posted by Adam S on Tue 9th Dec 2003 02:53 UTC
IconLinux news is getting more and more exciting, and somehow, managing to get less and less interesting. Why? Because the speed of development is getting so rapid that it's hard to get excited for each upcoming release, keep your system completely up to date, and even remember what the current version of your favorite distributions are. This breakneck pace of development means good and bad things, but I have a few ideas about how I expect it to turn out.

The opinions in this piece are those of the author and not necessarily those of

There are literally hundreds, if not thousands of distributions out there. In fact, with Knoppix, almost anyone can make his own. Each season, it seems we watch some distributions fold and others form. It's getting harder and harder to tell them apart. Think you're an expert? Answer these questions quickly:

  • 1) Which distro uses Pacman as a package manager?
  • 2) Which distro was created by former Red Hat KDE'er Bernhard "Bero" Rosenkraenzer?
  • 3) Which distro is Vector Linux based on?
  • 4) Name any three Debian-based distros.
  • 5) Name three source-based distros.

    According to a recent post on, "It is time to face the facts: the number of Linux distributions is growing at an alarming rate. On average, around 3 - 4 new distributions are submitted to this site every week, a fact that makes maintaining the individual pages and monitoring new releases increasingly time consuming. The DistroWatch database now lists a total of 205 Linux distributions (of which 24 have been officially discontinued) with 75 more on the waiting list. It is no longer easy to keep up." Distributions change often, as does the popularity of each. Keeping up is almost impossible. Many Linux users install new distributions every few days, weeks, or months. Sadly, many of these folks keep a Windows installation - not because they prefer Windows, but because it's a "safe haven" for their data which can't find a permanent home on any given Linux distribution. Can this pace continue? I say no.

    Predicting the future is always risky for an author, especially one who contributes to internet sites, where your words are often instantly accessible to the curious. But I'm going to put my money on the table and take some guesses about the future of Linux. Here, in no particular order, are six theories that I believe are inevitabilities. Keep in mind that although I've been liberal in tone, nearly everything in this piece is speculation or opinion and is subject to debate. Not all of these theories are necessarily entirely original thought, but all arguments are.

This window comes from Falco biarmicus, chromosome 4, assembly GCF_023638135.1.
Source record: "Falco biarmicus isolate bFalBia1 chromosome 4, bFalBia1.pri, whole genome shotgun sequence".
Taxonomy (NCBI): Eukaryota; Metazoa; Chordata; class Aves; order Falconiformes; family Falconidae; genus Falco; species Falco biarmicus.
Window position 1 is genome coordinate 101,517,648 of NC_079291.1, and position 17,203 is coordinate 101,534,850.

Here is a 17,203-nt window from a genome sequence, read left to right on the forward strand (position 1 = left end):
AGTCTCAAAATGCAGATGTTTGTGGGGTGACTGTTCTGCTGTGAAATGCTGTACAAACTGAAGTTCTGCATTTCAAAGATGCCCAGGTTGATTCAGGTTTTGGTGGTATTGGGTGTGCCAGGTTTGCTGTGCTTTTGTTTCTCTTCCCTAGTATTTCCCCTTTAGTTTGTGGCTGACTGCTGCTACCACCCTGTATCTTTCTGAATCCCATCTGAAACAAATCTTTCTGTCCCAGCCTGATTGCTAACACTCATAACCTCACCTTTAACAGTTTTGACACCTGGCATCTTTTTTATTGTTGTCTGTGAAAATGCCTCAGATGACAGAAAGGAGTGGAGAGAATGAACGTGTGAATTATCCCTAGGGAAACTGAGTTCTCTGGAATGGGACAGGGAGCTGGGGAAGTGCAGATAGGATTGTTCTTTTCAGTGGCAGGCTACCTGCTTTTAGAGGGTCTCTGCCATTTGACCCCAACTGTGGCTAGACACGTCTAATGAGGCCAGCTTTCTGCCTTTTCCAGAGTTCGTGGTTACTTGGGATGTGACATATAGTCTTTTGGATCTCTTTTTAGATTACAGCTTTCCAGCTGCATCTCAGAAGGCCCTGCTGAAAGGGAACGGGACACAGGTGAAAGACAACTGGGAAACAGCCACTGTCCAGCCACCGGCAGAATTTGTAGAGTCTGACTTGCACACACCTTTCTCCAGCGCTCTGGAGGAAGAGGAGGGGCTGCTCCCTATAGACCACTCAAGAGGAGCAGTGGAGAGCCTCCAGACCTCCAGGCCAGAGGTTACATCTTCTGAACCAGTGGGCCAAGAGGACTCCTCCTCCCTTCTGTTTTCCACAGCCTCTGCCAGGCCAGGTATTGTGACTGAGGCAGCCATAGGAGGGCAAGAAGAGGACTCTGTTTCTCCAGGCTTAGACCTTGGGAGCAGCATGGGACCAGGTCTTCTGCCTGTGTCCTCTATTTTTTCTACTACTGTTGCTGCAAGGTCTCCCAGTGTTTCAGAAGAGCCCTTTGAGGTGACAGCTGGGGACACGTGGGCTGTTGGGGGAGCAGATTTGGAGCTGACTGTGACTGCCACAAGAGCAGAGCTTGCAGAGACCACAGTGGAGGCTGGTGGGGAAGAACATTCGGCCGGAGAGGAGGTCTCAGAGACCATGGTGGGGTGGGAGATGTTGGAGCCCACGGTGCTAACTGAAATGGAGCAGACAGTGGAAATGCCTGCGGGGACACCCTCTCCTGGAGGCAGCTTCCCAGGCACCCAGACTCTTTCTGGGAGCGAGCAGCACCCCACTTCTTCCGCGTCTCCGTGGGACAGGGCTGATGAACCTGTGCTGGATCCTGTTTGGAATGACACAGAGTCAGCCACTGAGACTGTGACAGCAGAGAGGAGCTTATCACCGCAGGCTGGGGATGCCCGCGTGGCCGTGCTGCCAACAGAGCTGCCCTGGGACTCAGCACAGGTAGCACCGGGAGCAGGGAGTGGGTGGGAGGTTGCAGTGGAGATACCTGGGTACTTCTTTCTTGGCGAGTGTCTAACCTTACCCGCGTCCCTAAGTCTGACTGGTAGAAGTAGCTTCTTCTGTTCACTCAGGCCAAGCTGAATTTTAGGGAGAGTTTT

1) Major Linux distributions will collapse into a small, powerful group.
    "Major players" in the Linux market, until recently, included Red Hat, SuSE, Mandrake, Debian, and Slackware. Some would argue more or less, but now you have a number of popular distros making inroads into the community, Xandros, LindowsOS, and Gentoo to name a few. Another fringe including Yoper, ELX, and TurboLinux are making plays for corporate desktops. I'm coining a new term for this era of Linux computing: distribution bloat. We have hundreds of groups offering us what is essentially minor tweaks and optimizations of a very similar base. This cannot continue at this pace. There will from this point on, be a growing number of Linux installation packages as people become more skilled, but there will be fewer distributions on a mass scale as commercial Linux stabilizes.

    I think we'll see the commercial Linux market boil down to two or three players, and this has already begun. I expect it to be a Ximian-ized Novell/SUSE distribution, Red Hat, and some sort of Debian offshoot - whether it's User Linux or not remains to be seen. Sun's Linux offering, Java Desktop System, will be deployed in Solaris committed companies and not much more.

    2) Neither KDE nor Gnome will "win;" a third desktop environment will emerge.
    The KDE/Gnome debate is a troll's dream come true. People are often passionate about their desktop environment. I believe they both have strengths and weaknesses. However, a third DE, with a clean and usable base, will emerge in time, its sole mission to unify the Linux GUI. Only when there is true consistency of the look and feel of the desktop, or close to it, will Linux become a viable home OS for an average user. Currently, we see this consistency forged by common Qt and GKT themes, and offerings like Ximian Desktop which attempts to mask the different nature of each application. This is not about lack of choice - it is, however, about not allowing choice to supercede usability of the whole product.

    Features that a desktop must include are obvious by now: cut & paste must work the same way throughout the OS, menus must be the same in all file manager windows, the same shortcut keys must apply in all applications, and all applications must have the same window borders. Many seemingly basic tasks that haven't entirely matured, or in some cases, been accomplished at all, yet.

    In any event, the DE's importance will lessen once greater platform neutrality exists. This will doubtlessly cause many to argue that I am wrong - admittedly, it's a tall order especially with Gnome and KDE becoming established and accomplishing so much. I maintain that unless there is some sort of merging, not a set of standards like, but rather, a common base for development, that there will be a fragmented feel to Linux that simply doesn't exist in Windows today.

    Table of contents
    1. "The Future of Linux, Page 1"
    2. "The Future of Linux, Page 2"
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